One year I had fought tears all the way to church – dreading what I knew was to come – and cried all the way back home again, reliving the long, awful moments when I’d stayed glued to my seat while seemingly every other woman in the church rose to the honored position.

Another Mother’s Day, though I’d tried hard to keep my eyes locked on the hymnal in the pew rack before me, compulsion made me look. Scanning the crowd, peeping between the rows of standing women, I’d spotted only girls sitting down, only girls too young to bear children. When I realized I was the only adult woman not standing, I had to drop my head to hide my tears.

One year I almost couldn’t sit through the prayer. I almost left.

I wanted to be happy for the other women, and I’d try to agree with the words the pastor prayed, but all the while I’d be missing my mother – and all the children I couldn’t have. During those unbearable prayers, sitting in a seat of shame, I’d pray too. I’d pray it would all end quickly, and we’d be equalized again in the pews.

Dave knew every part of that. He knew how long I had waited for this invitation.

The pastor began. “Lord, we ask that you equip these women for the task you’ve laid before them. Fill them with your wisdom.”

I need your wisdom, Father.

“Bless the children you’ve entrusted to their care.”

Yes, Lord – guard him and bless him.

“And bless these mothers for the sacrifices they’ve made.”

I hadn’t sacrificed a thing. All the sacrifices had been made for me, by a mother who was undoubtedly, at that moment, grieving deeply.

While the pastor continued praying, I snuck a peek at the people on risers at the back of the stage – who were all sneaking peeks at me. Those members of the choir, those friends, returned my look with congratulatory smiles. They’d prayed Zachary into my arms.

The pastor began to wind down. Zachary made a small noise and popped one arm out of his blanket. When I turned to my left and tilted my head to tuck his covering closer, my gaze landed eye-level with a woman in a pew across the aisle, a woman I knew, a woman who was sitting.

It was Lynn, a woman I had met only a few months back at our church’s worship retreat. When Dave had told the crowd clustered around the bonfire that I was infertile and we needed their prayers, Lynn had put her arms around me and shared that she, too, was infertile.

She felt my gaze, looked up, and tried to smile with the same forced movement my own lips had attempted in years past, every time my own eyes had caught the glance of a mother proudly standing.

My heart leapt across the aisle. I’m you, I wanted to shout. I’m still you.

She turned away.

I took my place next to Dave and together we stared at our blue-blanketed gift. Zachary yawned, his lips a perfect oval, his tongue a curled sliver. When he closed his mouth again, his chin quivered and he pursed his tiny lips.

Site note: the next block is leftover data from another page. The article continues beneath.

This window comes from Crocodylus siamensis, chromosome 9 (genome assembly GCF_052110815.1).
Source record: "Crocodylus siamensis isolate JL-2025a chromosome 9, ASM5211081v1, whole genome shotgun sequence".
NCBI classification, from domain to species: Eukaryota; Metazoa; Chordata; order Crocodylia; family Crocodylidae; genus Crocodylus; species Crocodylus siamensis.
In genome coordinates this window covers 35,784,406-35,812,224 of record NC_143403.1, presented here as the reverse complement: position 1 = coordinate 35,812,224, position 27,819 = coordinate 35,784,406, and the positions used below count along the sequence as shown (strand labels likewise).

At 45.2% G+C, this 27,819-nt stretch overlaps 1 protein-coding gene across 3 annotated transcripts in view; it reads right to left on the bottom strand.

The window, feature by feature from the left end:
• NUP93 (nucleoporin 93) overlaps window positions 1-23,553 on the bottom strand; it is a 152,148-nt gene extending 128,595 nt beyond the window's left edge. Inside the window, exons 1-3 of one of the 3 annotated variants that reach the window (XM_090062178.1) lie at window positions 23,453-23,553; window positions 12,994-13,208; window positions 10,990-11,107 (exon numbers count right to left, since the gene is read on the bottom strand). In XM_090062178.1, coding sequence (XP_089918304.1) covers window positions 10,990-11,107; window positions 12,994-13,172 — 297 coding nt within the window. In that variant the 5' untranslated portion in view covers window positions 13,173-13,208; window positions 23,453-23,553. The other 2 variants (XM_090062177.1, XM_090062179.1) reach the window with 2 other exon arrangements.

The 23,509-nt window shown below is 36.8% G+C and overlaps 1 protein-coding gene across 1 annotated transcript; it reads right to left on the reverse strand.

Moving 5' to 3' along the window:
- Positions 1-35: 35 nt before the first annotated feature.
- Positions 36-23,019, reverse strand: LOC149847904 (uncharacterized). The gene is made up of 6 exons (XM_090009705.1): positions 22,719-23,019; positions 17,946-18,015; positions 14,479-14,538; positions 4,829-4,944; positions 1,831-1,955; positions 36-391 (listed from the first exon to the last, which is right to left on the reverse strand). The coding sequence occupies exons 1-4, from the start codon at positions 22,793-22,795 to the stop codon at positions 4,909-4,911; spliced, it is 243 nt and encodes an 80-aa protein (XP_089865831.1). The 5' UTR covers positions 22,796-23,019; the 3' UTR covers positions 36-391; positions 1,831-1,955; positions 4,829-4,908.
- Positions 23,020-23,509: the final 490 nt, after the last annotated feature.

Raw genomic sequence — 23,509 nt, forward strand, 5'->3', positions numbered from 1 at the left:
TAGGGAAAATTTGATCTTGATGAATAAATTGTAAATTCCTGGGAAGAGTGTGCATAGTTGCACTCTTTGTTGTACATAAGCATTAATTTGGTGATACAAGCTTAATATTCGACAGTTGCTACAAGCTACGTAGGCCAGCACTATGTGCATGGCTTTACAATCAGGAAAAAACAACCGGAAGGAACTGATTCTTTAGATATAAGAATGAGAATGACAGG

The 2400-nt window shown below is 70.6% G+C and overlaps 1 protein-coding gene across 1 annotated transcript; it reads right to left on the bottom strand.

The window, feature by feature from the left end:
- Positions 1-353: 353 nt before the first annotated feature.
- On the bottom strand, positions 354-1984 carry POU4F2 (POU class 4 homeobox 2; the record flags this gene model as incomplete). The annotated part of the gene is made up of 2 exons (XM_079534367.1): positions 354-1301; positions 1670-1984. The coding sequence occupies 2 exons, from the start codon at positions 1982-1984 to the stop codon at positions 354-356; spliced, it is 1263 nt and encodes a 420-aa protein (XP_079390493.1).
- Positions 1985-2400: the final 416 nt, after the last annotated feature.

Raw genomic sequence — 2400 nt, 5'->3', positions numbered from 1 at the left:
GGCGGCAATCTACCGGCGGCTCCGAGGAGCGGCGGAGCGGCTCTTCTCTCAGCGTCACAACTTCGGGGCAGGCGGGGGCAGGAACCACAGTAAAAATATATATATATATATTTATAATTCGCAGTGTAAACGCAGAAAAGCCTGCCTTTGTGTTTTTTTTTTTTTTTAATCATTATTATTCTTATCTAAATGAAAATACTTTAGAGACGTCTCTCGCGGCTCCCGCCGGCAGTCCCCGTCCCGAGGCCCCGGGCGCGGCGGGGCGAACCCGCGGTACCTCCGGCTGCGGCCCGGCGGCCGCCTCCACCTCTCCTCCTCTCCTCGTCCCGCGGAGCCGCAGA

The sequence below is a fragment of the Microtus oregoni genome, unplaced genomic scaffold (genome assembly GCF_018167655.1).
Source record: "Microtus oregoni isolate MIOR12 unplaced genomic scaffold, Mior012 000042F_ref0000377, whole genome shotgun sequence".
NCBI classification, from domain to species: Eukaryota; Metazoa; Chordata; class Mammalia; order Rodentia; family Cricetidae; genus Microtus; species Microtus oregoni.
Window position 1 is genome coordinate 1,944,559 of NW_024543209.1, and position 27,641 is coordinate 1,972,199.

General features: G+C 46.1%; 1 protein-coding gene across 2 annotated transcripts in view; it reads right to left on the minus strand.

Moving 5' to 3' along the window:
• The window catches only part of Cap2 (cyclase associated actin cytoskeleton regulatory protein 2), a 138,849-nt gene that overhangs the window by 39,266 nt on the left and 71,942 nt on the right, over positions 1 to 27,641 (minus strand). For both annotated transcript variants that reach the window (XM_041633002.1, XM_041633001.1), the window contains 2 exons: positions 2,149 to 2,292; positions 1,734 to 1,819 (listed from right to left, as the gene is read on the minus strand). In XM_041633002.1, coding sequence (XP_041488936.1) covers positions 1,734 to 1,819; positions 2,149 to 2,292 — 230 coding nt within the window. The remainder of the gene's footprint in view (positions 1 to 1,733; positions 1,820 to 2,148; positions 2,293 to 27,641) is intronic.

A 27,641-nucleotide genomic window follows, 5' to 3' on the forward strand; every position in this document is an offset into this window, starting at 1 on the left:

Though my heart was full, grief lingered in a corner. There was room enough still for the pain of those past Mother’s Days. I remembered. I would always remember.

I knew the hollow ache inside Lynn. I wanted to tell her that little had changed. I’d thought that the coming of an eight-pound gift would erase the ache, but it didn’t. Instead, the love that sprang inside me forged a new place. It didn’t fill the emptiness. I was an infertile woman entrusted with a child, allowed to mother that child and love him and watch him grow. But I knew already – just four days into my new life – that the pain of the old life had followed me.

I was Lynn. I’d just been allowed to stand for a brief prayer.

I thought I might tell her all that as soon as the service ended. I looked across the aisle for courage.

But she was gone.

Shannon Woodward is the wife of a Calvary Chapel pastor and the mother of two adopted children. She’s currently an editor with The Word For Today and the author of Inconceivable: Finding Peace in the Midst of Infertility (Cook Communications, August 2006) and A Whisper in Winter: Stories of Hearing God’s Voice in Every Season of Life. She is also a regular columnist for Christian Women Online

.

You can keep up with Shannon on her blog and web site.

http://www.windscraps.blogspot.com http://www.shannonwoodward.com/

Shannon Woodward: Mother’s Day From An Infertile Mother’s Perspective

 

 

This article is being repeated for the fifth year in a row.  Shannon Woodward addresses a topic that I believe we should all try and be sensitive to.  If you are a pastor or have input to your pastor this article can be very beneficial.  Shannon’s bio is found at the end of the article.  Allan

 

Editor’s Note: Pastor, as you prepare to celebrate Mother’s Day with your congregation very soon, it’s important that you remember several groups within your church family who will have a particularly difficult time during this special holiday: people who have lost their mothers, those who have lost a child, or those who can never have children. This article focuses on what it’s like when an infertile woman experiences Mother’s Day at church for the first time with her adopted child.